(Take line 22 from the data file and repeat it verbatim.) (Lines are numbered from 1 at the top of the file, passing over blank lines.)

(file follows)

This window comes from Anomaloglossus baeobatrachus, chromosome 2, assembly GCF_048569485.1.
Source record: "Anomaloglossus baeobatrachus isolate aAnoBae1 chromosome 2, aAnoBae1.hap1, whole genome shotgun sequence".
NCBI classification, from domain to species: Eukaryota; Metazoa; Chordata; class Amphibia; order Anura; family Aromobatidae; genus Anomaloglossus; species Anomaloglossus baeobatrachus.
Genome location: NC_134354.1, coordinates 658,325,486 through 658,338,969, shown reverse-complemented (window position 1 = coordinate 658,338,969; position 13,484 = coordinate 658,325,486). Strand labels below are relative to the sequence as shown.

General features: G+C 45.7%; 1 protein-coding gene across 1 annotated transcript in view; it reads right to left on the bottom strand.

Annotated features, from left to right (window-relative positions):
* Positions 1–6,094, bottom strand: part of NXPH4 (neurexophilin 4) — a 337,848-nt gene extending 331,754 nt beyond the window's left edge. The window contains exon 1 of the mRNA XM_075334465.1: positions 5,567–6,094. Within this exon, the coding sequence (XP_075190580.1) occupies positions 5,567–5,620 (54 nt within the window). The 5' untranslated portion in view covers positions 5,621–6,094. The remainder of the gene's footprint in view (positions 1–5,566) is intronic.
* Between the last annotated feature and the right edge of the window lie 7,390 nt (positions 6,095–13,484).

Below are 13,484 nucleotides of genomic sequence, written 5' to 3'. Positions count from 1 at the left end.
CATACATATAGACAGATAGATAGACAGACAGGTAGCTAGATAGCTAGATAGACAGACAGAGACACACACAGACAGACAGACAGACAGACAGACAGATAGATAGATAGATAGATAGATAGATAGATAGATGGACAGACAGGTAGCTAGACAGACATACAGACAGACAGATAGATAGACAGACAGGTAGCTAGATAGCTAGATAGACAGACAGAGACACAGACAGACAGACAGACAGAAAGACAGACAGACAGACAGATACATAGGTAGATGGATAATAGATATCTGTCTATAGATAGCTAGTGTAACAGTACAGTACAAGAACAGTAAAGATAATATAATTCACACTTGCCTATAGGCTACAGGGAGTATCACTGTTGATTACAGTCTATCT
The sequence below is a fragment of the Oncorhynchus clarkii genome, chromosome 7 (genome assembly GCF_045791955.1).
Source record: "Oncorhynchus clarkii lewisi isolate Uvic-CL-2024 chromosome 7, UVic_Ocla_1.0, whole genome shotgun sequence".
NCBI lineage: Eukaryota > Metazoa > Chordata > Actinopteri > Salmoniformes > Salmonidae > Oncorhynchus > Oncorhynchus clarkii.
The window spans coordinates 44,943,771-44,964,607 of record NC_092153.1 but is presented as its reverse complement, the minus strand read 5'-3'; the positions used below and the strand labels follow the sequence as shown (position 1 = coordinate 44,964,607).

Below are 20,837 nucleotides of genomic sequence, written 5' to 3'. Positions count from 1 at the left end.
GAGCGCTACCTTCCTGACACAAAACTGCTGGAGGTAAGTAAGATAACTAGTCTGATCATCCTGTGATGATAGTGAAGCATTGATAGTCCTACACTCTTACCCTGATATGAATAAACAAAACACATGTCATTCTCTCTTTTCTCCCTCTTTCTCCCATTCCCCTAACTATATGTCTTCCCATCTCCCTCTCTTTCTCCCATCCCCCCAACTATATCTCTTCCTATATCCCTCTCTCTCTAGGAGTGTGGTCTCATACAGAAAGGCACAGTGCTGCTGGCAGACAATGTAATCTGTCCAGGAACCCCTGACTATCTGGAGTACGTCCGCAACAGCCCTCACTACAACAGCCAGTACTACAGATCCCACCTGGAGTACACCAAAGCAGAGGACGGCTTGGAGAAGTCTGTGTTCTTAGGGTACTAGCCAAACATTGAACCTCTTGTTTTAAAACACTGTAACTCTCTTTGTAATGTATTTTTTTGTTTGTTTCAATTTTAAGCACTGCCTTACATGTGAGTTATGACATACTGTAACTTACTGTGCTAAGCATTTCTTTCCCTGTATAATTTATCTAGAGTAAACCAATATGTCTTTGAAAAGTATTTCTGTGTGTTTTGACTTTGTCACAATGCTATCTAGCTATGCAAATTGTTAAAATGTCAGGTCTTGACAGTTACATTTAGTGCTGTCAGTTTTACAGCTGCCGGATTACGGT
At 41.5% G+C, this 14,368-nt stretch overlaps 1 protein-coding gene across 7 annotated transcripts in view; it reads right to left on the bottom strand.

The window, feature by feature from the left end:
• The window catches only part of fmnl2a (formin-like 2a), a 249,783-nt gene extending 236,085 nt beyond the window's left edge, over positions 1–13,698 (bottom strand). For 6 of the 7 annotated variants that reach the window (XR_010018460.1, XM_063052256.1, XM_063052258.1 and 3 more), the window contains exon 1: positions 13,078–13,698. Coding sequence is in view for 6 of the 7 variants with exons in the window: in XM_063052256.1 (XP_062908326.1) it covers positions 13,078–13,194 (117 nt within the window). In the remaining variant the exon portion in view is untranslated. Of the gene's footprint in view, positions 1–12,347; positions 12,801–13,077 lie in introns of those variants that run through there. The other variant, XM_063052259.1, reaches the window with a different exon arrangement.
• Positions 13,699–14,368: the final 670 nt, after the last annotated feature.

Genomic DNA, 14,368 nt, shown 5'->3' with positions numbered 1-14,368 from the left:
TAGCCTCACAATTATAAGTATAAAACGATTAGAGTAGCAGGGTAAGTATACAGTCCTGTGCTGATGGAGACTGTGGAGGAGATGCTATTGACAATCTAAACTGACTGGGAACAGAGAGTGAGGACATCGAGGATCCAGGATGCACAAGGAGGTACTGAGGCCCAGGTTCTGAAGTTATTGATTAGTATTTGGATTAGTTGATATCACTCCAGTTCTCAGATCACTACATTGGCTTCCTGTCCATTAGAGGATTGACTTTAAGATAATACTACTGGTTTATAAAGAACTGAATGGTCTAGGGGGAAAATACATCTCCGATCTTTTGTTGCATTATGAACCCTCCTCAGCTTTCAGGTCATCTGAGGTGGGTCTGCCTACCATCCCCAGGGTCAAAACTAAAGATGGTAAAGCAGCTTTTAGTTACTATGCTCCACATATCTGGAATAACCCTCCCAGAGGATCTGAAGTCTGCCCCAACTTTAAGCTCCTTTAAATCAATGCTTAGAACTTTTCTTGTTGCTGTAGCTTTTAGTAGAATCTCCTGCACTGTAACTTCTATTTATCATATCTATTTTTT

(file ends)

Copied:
TAGCCTCACAATTATAAGTATAAAACGATTAGAGTAGCAGGGTAAGTATACAGTCCTGTGCTGATGGAGACTGTGGAGGAGATGCTATTGACAATCTAAACTGACTGGGAACAGAGAGTGAGGACATCGAGGATCCAGGATGCACAAGGAGGTACTGAGGCCCAGGTTCTGAAGTTATTGATTAGTATTTGGATTAGTTGATATCACTCCAGTTCTCAGATCACTACATTGGCTTCCTGTCCATTAGAGGATTGACTTTAAGATAATACTACTGGTTTATAAAGAACTGAATGGTCTAGGGGGAAAATACATCTCCGATCTTTTGTTGCATTATGAACCCTCCTCAGCTTTCAGGTCATCTGAGGTGGGTCTGCCTACCATCCCCAGGGTCAAAACTAAAGATGGTAAAGCAGCTTTTAGTTACTATGCTCCACATATCTGGAATAACCCTCCCAGAGGATCTGAAGTCTGCCCCAACTTTAAGCTCCTTTAAATCAATGCTTAGAACTTTTCTTGTTGCTGTAGCTTTTAGTAGAATCTCCTGCACTGTAACTTCTATTTATCATATCTATTTTTT